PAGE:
Artist's Palate: Michael Craig-Martin's omelette

An omelette on a green plate displayed on a table surrounded by household objects
(Image credit: Zachary Zavislak)

Clockwise from top left, doorstops, $30 for pair, by Dan Michalik; 'Pickup' truck, $100, by Harry Allen. Scrubbing brush, $18, from The Future Perfect. 'Large White Bulbs', $1.25 each, by Patrick Townsende. 'Flag' candlestick, $27.50, by Jonas Wagell, for Normann Copenhagen. 'Krenit' bowl, $50, by Herbert Krenchel, for Normann Copenhagen. 'Naples' teaspoon, €10, by Astier de Villatte. Scissors, $39, by Anything. Blue 'Silicon Key Keychain', $14, by Harry Allen. Dustpan, $17; brush, $12, both from The Future Perfect. 'Jensen Bowl', $58 for set of three, by Ole Jensen, for Normann Copenhagen. 'Small Red Bulbs', $1.25 each, by Patrick Townsend. Dart, from 'Finnish Dart Set', $51, by Toijala. Tape dispenser, $39, by Anything. Green 'Alarm Dock', $30, by Jonas Damon. Blue alarm clock, $69, by Anything. Blue storage box, $27, from Kiosk. '10 Key Calculator', $54, by IDEA International. Yellow washing-up brush, $18, from The Future Perfect. 'Krenit' bowl, by Herbert Krenchel, for Normann Copenhagen. 'Naples' dessert fork, €15, by Astier de Villatte. 'Colorware' white plate, $8.95; green plate, $10.95, both from Fishs Eddy. Yellow alarm clock, as before. Green 'Silicone Lock Keychain', $12, by Harry Allen. Scissors, $39, as before. 'Krenit' dish, $25, by Herbert Krenchel, for Normann Copenhagen. Yellow 'Silicon Key Keychain', as before. Green washing-up brush, as before. Blue 'Silicone Lock Keychain', as before. Stapler, $39, by Anything. Pink 'Alarm Dock', as before. 'Welland' table, $1,492, by Ineke Hans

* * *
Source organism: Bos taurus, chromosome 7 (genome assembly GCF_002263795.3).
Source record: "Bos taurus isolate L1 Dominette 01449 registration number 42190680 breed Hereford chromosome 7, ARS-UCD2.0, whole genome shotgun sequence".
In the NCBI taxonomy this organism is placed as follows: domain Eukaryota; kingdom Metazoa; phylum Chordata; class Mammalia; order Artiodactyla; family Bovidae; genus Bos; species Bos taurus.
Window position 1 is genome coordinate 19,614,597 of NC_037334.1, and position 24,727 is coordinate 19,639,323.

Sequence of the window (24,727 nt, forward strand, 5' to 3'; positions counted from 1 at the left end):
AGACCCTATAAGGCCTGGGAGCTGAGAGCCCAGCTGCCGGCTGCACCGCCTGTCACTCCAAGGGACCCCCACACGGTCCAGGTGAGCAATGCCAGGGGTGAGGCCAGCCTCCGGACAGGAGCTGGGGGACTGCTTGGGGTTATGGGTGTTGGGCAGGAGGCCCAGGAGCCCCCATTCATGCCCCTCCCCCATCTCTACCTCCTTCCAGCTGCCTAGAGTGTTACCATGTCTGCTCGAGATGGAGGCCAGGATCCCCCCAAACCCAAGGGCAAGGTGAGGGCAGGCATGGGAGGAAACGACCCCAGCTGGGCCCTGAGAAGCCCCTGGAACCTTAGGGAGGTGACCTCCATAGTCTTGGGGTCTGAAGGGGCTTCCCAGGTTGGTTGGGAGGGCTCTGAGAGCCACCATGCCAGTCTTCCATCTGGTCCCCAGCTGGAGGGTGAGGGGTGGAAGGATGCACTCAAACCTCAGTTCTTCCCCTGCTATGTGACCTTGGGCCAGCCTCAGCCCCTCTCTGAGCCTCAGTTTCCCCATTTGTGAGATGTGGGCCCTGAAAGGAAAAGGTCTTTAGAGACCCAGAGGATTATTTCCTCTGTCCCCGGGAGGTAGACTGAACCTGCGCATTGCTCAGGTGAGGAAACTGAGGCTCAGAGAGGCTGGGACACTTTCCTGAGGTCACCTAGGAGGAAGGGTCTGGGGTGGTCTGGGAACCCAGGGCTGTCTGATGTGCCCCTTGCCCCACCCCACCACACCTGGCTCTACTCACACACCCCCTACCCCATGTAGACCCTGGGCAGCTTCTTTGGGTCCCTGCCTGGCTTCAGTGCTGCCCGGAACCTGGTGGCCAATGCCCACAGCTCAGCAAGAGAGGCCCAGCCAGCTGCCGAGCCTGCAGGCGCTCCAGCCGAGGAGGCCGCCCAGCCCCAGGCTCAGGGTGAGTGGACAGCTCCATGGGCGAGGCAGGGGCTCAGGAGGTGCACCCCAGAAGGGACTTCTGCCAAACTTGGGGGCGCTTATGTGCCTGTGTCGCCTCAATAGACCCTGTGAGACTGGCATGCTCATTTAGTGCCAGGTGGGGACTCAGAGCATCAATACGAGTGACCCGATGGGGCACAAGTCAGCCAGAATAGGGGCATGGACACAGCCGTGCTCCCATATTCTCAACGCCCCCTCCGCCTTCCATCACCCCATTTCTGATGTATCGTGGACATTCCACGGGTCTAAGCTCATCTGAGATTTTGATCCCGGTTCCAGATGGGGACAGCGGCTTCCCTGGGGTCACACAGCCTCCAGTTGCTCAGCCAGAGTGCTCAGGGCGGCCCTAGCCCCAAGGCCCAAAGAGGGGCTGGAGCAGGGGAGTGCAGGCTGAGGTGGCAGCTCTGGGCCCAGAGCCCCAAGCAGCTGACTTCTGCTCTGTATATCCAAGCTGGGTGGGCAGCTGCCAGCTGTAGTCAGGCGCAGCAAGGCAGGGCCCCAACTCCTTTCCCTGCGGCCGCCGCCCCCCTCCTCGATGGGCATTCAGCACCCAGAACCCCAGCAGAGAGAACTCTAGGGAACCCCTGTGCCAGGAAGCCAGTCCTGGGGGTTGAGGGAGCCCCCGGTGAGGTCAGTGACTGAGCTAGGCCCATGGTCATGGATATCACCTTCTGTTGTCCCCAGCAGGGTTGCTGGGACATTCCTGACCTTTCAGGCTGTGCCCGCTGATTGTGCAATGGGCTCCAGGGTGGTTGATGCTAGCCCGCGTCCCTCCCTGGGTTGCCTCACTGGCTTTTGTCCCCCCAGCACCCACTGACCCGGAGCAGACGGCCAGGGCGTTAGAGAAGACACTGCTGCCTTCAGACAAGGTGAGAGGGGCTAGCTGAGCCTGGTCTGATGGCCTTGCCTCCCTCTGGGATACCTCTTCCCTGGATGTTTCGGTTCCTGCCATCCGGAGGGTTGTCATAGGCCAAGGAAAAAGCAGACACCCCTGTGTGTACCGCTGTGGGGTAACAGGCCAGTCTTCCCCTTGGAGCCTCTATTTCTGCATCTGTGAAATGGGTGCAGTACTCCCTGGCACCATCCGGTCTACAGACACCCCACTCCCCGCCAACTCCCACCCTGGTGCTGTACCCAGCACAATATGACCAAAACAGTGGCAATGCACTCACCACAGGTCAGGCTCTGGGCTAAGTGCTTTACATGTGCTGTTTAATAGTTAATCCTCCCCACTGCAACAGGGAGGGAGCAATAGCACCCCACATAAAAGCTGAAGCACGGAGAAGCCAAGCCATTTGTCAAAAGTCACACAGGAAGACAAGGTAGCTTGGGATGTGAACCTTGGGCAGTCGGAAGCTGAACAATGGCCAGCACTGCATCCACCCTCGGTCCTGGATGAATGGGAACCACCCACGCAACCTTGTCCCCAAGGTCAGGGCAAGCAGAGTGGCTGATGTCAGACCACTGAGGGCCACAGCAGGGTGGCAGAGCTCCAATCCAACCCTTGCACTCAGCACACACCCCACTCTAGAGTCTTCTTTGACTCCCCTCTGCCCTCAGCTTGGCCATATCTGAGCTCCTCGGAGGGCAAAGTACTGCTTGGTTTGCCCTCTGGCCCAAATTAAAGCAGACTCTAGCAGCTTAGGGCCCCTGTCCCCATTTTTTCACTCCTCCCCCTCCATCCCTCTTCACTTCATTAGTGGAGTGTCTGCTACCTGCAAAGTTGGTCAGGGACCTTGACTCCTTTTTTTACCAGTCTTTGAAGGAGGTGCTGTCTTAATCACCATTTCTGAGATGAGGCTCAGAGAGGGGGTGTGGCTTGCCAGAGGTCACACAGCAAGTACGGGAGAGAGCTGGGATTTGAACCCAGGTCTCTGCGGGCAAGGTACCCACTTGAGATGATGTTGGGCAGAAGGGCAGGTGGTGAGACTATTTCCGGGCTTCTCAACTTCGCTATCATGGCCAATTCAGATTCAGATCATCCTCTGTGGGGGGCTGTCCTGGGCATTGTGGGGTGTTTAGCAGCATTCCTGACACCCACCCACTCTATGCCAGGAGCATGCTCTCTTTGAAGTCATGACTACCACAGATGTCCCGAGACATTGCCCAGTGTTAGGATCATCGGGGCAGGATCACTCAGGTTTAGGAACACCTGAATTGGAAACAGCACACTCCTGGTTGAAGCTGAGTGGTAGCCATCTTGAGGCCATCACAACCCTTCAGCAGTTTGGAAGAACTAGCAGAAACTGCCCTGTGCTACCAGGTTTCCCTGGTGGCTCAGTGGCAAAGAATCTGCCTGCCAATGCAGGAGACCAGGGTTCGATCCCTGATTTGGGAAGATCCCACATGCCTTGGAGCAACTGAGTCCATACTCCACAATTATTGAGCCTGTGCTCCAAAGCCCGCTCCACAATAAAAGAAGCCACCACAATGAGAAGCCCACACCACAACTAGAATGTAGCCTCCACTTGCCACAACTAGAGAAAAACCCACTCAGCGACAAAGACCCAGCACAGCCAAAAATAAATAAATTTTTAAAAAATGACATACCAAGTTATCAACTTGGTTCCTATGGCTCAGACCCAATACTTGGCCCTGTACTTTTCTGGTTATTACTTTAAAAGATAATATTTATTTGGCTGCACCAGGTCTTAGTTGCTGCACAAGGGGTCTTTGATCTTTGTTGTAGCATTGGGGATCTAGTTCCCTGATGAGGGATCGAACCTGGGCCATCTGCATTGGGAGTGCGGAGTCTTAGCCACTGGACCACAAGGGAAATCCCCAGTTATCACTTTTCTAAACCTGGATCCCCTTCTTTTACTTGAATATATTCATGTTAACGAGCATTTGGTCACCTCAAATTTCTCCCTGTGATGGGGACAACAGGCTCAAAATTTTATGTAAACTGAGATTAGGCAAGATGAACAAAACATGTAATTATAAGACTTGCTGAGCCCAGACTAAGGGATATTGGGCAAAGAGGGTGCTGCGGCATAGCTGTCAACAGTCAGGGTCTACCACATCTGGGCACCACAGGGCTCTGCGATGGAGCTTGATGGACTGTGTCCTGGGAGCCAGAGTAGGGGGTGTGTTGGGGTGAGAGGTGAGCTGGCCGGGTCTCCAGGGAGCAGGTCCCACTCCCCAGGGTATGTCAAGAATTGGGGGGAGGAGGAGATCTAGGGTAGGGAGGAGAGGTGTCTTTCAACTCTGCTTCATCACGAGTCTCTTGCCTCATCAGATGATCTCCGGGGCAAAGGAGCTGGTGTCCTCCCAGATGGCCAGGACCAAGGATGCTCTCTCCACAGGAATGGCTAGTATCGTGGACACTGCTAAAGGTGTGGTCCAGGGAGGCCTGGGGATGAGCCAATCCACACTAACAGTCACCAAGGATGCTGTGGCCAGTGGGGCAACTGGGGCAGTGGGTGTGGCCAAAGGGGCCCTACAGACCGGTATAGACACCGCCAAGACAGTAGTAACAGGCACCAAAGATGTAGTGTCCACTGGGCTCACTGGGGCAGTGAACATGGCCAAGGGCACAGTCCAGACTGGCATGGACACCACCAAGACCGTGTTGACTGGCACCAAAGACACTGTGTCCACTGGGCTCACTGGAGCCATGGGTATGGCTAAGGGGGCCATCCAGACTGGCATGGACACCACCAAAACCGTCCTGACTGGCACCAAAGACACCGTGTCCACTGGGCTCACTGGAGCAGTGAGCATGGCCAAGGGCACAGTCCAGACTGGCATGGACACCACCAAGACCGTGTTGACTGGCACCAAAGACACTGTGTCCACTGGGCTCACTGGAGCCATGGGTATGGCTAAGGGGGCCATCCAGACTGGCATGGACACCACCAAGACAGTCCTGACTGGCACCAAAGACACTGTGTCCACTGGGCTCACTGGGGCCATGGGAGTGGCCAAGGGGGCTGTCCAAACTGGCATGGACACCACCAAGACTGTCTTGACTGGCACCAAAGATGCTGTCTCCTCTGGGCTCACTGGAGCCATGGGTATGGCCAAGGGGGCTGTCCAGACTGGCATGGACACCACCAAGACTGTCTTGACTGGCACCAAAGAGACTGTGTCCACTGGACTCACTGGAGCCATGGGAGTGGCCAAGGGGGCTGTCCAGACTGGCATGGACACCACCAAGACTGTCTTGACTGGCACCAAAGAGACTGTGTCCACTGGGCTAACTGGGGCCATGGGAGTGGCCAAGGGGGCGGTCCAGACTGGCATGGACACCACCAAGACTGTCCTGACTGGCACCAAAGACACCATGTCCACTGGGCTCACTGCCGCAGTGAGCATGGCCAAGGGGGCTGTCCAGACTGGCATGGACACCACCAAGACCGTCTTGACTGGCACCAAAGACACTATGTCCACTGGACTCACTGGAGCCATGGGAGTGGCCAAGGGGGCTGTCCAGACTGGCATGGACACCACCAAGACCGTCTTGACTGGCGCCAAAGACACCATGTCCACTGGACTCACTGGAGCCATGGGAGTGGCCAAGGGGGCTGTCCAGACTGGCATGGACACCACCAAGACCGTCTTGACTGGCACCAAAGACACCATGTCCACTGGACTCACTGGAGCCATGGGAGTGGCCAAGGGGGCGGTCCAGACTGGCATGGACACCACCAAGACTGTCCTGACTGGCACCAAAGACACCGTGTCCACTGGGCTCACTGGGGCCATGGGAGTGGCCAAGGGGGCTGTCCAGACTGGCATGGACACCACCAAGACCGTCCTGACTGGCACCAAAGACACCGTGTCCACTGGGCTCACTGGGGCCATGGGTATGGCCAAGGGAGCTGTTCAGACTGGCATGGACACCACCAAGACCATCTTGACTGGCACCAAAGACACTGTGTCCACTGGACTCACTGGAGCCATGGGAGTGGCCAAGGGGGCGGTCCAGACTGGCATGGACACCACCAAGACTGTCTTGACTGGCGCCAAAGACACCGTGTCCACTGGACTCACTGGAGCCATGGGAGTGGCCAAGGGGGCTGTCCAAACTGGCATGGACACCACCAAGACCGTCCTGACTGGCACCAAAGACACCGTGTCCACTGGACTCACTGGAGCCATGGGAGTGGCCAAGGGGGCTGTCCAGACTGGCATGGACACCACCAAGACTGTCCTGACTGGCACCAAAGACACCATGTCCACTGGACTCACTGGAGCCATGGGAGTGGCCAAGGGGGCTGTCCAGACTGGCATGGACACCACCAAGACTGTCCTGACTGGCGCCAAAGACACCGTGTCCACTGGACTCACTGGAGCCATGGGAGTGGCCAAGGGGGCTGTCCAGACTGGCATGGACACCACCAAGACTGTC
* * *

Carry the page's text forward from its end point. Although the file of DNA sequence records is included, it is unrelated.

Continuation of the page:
In Michael Craig-Martin's hands an omelette could, conceptually, be anything. If the primacy of the artist's intention can make a glass of water An Oak Tree, as he maintained amid no little controversy in 1974, then an omelette can be anything he wants it to be. Or, indeed, anything the generations of YBAs he taught at Goldsmiths want it to be (although in their case it would often be an omelette for Charles Saatchi). It's also the kind of everyday object that could one of his boldly outlined still-life pictures painted in ultra-vivid colours. In this case, more prosaically, what it actually is, is lunch. Additionally, it is also just about the only thing he knows how to cook.

3 large free-range eggs
sea salt
ground pepper
grated Parmesan
1 onion
olive oil
5 to 6 small cherry tomatoes
knob of butter

Blend the eggs lightly with a fork adding the salt, pepper and Parmesan. Chop the onion, but not too small, and cook in olive oil till transparent. Place in a bowl. Slice the tomatoes in half and cook in olive oil until soft and mushy. Mix the tomatoes and onion together. Heat the butter in a small frying pan until hot. Pour in the eggs. As they cook, use a wooden spoon to pull the mixture from the edges to the centre, letting uncooked egg spill to the edge. When only a small amount of liquid egg remains add some, but not all, of the onion and tomato mixture. Fold the omelette in half, but do not roll. Turn if necessary. Slide onto a plate and add the remaining onion and tomato along the open side. Season with salt and pepper.


Photography: Zachary Zavislak